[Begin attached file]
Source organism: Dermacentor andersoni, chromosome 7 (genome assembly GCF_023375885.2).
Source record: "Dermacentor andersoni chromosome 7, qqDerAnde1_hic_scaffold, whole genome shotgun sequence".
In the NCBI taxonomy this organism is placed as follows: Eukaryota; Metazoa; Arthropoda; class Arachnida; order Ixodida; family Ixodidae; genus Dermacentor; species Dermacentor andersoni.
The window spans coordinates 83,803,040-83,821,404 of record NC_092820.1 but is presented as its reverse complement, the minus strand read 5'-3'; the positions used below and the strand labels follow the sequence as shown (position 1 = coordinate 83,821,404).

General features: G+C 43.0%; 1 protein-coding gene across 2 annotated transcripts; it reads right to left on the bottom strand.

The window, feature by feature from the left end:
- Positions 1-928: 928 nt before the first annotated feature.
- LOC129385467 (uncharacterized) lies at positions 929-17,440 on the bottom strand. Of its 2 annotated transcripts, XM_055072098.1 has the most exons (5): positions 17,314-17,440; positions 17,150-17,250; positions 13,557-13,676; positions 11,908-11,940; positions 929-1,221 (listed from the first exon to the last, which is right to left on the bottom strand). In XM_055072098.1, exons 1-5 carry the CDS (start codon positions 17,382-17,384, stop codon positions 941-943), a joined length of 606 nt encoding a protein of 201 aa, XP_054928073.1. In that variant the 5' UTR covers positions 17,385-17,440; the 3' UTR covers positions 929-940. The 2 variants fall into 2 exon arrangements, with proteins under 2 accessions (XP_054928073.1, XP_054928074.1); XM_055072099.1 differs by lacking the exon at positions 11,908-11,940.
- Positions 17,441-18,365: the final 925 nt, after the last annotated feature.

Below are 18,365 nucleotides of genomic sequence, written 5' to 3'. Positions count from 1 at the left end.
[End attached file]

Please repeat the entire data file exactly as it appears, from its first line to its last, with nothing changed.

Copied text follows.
Source organism: Dermacentor andersoni, chromosome 7 (genome assembly GCF_023375885.2).
Source record: "Dermacentor andersoni chromosome 7, qqDerAnde1_hic_scaffold, whole genome shotgun sequence".
In the NCBI taxonomy this organism is placed as follows: Eukaryota; Metazoa; Arthropoda; class Arachnida; order Ixodida; family Ixodidae; genus Dermacentor; species Dermacentor andersoni.
The window spans coordinates 83,803,040-83,821,404 of record NC_092820.1 but is presented as its reverse complement, the minus strand read 5'-3'; the positions used below and the strand labels follow the sequence as shown (position 1 = coordinate 83,821,404).

General features: G+C 43.0%; 1 protein-coding gene across 2 annotated transcripts; it reads right to left on the bottom strand.

The window, feature by feature from the left end:
- Positions 1-928: 928 nt before the first annotated feature.
- LOC129385467 (uncharacterized) lies at positions 929-17,440 on the bottom strand. Of its 2 annotated transcripts, XM_055072098.1 has the most exons (5): positions 17,314-17,440; positions 17,150-17,250; positions 13,557-13,676; positions 11,908-11,940; positions 929-1,221 (listed from the first exon to the last, which is right to left on the bottom strand). In XM_055072098.1, exons 1-5 carry the CDS (start codon positions 17,382-17,384, stop codon positions 941-943), a joined length of 606 nt encoding a protein of 201 aa, XP_054928073.1. In that variant the 5' UTR covers positions 17,385-17,440; the 3' UTR covers positions 929-940. The 2 variants fall into 2 exon arrangements, with proteins under 2 accessions (XP_054928073.1, XP_054928074.1); XM_055072099.1 differs by lacking the exon at positions 11,908-11,940.
- Positions 17,441-18,365: the final 925 nt, after the last annotated feature.

Below are 18,365 nucleotides of genomic sequence, written 5' to 3'. Positions count from 1 at the left end.